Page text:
Introduction to Computer Security
On this page:
What is Computer Security?
Computer Security is the protection of computing systems and the data that they store or access.
Why is Computer Security Important?
Computer Security allows the University to carry out its mission by:
- Enabling people to carry out their jobs, education, and research
- Supporting critical business process
- Protecting personal and sensitive information
Why do I need to learn about Computer Security? Isn't this just an I.T. problem?
Good Security Standards follow the "90 / 10" Rule:
- 10% of security safeguards are technical.
- 90% of security safeguards rely on the computer user ("YOU") to adhere to good computing practices
Example: The lock on the door is the 10%. You remembering to lock the lock, checking to see if the door is closed, ensuring others do not prop the door open, keeping control of the keys, etc. is the 90%. You need both parts for effective security.
What Does This Mean for Me?
- This means that everyone who uses a computer or mobile device needs to understand how to keep their computer, device and data secure.
- --> Information Technology Security is everyone's responsibility!
- Members of the UCSC community are also responsible for familiarizing themselves and complying with all University policies, procedures and standards relating to information security -- see http://its.ucsc.edu/policies/index.html
- Learn "good computing security practices."
- Incorporate these practices into your everyday routine. Encourage others to do so as well.
- Report anything unusual - Notify the appropriate contacts if you become aware of a suspected security incident
How many attacks to computers on campus do you think take place everyday?
- Thousands of attacks per minute bombard our campus network.
- An unprotected computer can become infected or compromised within a few seconds after it is connected to the network.
A compromised computer is a hazard to everyone else, too - not just to you.
Quiz: A hacked computer can be used to... (select all that apply)
- Record keystrokes and steal passwords.
- Send spam and phishing emails.
- Harvest and sell email addresses and passwords.
- Access restricted or personal information on your computer or other systems that you have access to.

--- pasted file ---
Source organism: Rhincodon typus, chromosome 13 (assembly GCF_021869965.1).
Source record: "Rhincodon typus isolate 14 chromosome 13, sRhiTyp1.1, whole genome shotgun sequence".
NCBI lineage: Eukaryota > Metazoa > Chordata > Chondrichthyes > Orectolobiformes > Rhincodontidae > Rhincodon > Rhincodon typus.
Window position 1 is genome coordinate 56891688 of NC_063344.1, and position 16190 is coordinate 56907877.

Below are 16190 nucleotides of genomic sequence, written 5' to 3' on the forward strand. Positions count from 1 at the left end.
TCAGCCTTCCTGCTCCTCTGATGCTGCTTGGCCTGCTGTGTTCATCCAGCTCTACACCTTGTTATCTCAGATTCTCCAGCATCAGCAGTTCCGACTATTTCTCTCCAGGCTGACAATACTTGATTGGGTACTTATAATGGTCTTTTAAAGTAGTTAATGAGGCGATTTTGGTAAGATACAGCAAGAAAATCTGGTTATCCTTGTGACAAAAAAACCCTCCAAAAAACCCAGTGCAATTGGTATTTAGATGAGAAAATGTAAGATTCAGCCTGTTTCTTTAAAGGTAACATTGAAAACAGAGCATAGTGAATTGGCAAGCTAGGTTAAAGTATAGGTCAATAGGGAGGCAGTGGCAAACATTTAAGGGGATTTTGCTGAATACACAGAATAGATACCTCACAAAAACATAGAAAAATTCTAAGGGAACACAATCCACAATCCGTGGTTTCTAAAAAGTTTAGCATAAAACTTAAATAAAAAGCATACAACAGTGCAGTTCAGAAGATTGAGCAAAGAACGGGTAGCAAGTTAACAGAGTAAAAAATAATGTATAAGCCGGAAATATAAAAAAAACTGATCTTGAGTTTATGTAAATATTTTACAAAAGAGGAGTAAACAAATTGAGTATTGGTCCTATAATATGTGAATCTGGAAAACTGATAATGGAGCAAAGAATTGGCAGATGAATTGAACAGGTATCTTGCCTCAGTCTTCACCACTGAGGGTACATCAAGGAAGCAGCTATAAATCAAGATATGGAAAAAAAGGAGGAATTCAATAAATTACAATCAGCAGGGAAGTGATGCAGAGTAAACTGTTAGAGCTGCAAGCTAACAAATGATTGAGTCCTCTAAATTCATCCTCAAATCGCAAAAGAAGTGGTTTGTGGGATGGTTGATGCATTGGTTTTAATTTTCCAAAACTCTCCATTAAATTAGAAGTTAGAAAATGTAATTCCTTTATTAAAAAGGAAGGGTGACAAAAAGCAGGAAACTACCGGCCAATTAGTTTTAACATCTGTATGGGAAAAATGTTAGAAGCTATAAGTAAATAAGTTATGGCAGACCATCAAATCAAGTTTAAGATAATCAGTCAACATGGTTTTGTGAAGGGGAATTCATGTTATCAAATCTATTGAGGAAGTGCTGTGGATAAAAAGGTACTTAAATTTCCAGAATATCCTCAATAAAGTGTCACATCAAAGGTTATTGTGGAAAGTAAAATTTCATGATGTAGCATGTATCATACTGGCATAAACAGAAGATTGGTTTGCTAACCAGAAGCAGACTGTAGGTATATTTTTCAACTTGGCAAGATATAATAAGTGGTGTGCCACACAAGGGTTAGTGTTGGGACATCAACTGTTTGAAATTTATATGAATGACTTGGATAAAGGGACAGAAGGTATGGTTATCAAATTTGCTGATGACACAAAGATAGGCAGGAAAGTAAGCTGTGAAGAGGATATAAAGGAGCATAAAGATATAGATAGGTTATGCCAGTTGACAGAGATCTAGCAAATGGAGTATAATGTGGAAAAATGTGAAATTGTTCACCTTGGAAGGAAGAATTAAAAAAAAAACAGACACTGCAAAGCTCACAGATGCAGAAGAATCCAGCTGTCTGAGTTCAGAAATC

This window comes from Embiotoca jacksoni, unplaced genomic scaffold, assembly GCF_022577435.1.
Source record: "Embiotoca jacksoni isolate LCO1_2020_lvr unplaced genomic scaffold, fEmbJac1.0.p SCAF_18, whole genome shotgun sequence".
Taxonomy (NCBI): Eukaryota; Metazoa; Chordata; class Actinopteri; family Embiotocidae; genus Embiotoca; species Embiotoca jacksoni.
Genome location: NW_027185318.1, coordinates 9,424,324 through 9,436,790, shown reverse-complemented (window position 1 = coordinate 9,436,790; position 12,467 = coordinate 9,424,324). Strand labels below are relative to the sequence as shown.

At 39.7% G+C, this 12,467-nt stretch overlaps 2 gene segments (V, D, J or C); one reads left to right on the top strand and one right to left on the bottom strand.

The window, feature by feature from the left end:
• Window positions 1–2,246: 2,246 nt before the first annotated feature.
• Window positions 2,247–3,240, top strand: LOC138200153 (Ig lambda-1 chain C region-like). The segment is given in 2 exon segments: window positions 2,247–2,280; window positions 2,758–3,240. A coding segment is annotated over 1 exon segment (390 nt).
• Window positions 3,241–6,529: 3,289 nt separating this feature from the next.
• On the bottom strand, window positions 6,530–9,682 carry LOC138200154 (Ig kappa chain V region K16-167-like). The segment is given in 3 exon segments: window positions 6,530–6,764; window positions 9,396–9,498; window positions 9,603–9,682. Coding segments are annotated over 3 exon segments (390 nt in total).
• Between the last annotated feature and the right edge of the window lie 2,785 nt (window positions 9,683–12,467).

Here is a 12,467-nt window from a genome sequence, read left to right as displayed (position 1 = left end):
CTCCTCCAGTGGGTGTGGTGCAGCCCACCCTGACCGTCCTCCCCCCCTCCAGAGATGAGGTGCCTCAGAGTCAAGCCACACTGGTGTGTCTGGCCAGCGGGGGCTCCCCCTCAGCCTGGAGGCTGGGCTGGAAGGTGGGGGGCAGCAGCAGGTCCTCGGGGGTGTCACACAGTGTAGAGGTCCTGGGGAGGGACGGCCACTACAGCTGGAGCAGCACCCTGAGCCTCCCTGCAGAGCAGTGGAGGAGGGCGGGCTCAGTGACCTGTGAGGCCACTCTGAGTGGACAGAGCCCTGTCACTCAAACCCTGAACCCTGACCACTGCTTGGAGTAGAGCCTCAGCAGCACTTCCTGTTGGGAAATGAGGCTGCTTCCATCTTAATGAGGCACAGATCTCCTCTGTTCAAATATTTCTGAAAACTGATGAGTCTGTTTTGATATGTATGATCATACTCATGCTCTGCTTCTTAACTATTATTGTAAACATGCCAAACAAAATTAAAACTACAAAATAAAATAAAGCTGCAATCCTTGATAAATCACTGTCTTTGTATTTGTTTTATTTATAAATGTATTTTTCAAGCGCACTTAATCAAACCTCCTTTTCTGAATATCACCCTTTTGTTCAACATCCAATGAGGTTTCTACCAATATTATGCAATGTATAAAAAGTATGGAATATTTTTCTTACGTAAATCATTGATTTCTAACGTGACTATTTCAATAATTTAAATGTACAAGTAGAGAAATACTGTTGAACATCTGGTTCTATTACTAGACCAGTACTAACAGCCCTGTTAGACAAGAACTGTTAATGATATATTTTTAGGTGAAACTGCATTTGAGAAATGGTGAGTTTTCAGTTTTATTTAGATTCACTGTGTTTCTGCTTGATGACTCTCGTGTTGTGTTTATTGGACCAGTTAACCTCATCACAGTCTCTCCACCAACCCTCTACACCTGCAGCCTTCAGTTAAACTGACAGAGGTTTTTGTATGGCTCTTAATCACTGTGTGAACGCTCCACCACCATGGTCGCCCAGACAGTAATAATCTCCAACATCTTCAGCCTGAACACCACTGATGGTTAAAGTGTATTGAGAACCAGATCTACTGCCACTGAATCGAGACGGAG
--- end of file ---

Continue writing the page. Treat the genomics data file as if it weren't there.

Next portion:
- Illegally distribute music, movies and software.
- Distribute child pornography.
- Infect other systems.
- Hide programs that launch attacks on other computers.
- Generate large volumes of traffic, slowing down the entire system.
Of course, the answer is "All of the above." A compromised computer can be used for all kinds of surprising things.
Some key steps that everyone can take include:
- Use good, cryptic passwords that can't be easily guessed - and keep your passwords secret
- Make sure your computer's operating system and applications are protected with all necessary security "patches" and updates
- Make sure your computer is protected with up-to-date antivirus and anti-spyware software
- Don't click on unknown or unsolicited links or attachments, and don't download unknown files or programs onto your computer
- Remember that information and passwords sent via standard, unencrypted wireless are especially easy for hackers to intercept
- To help reduce the risk, look for "https" in the URL before you enter any sensitive information or a password. (The "s" stands for "secure".)
- Also avoid standard, unencrypted e-mail and unencrypted Instant Messaging (IM) if you're concerned about privacy
Computers posing a serious threat will be blocked or disconnected from the campus network. Passwords known to be compromised will be scrambled.
From UCSC's "Procedures for Blocking Network Access":
"Campus network and security personnel must take immediate action to address any threats that may pose a serious risk to campus information system resources.... If the threat is deemed serious enough, the account(s) or device(s) presenting the threat will be blocked or disconnected from network access."
- Risk to security and integrity of personal or confidential information
- e.g. identity theft, data corruption or destruction, unavailability of critical information in an emergency, etc.
- Loss of valuable business information
- Loss of employee and public trust, embarrassment, bad publicity, media coverage, news reports
- Costly reporting requirements in the case of a compromise of certain types of personal, financial and health information
- Internal disciplinary action(s) up to and including termination of employment, as well as possible penalties, prosecution and the potential for sanctions / lawsuits
The different links on ITS' Security Training page will...
- Discuss the risks to your computer and the data it contains
- Provide some guidelines for avoiding risks
- Suggest some practical and easy solutions
If you have questions, please contact the ITS Support Center.
rev. November 2012